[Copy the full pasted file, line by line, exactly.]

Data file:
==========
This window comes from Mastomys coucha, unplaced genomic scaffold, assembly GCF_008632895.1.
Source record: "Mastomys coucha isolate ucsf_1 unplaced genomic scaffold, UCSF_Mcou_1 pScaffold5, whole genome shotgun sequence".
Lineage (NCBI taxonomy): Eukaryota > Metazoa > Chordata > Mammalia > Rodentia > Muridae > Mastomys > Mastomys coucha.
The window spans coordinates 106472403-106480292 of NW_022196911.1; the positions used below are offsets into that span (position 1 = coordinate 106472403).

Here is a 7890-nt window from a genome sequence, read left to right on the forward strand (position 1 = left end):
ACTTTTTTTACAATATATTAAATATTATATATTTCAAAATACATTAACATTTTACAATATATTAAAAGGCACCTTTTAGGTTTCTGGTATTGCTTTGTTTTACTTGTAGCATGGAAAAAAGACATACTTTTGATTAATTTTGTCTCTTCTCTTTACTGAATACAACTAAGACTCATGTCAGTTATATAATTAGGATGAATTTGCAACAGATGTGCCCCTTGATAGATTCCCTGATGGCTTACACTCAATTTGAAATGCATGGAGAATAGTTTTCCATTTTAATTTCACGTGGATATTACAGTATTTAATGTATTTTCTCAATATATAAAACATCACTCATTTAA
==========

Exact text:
This window comes from Mastomys coucha, unplaced genomic scaffold, assembly GCF_008632895.1.
Source record: "Mastomys coucha isolate ucsf_1 unplaced genomic scaffold, UCSF_Mcou_1 pScaffold5, whole genome shotgun sequence".
Lineage (NCBI taxonomy): Eukaryota > Metazoa > Chordata > Mammalia > Rodentia > Muridae > Mastomys > Mastomys coucha.
The window spans coordinates 106472403-106480292 of NW_022196911.1; the positions used below are offsets into that span (position 1 = coordinate 106472403).

Here is a 7890-nt window from a genome sequence, read left to right on the forward strand (position 1 = left end):
ACTTTTTTTACAATATATTAAATATTATATATTTCAAAATACATTAACATTTTACAATATATTAAAAGGCACCTTTTAGGTTTCTGGTATTGCTTTGTTTTACTTGTAGCATGGAAAAAAGACATACTTTTGATTAATTTTGTCTCTTCTCTTTACTGAATACAACTAAGACTCATGTCAGTTATATAATTAGGATGAATTTGCAACAGATGTGCCCCTTGATAGATTCCCTGATGGCTTACACTCAATTTGAAATGCATGGAGAATAGTTTTCCATTTTAATTTCACGTGGATATTACAGTATTTAATGTATTTTCTCAATATATAAAACATCACTCATTTAA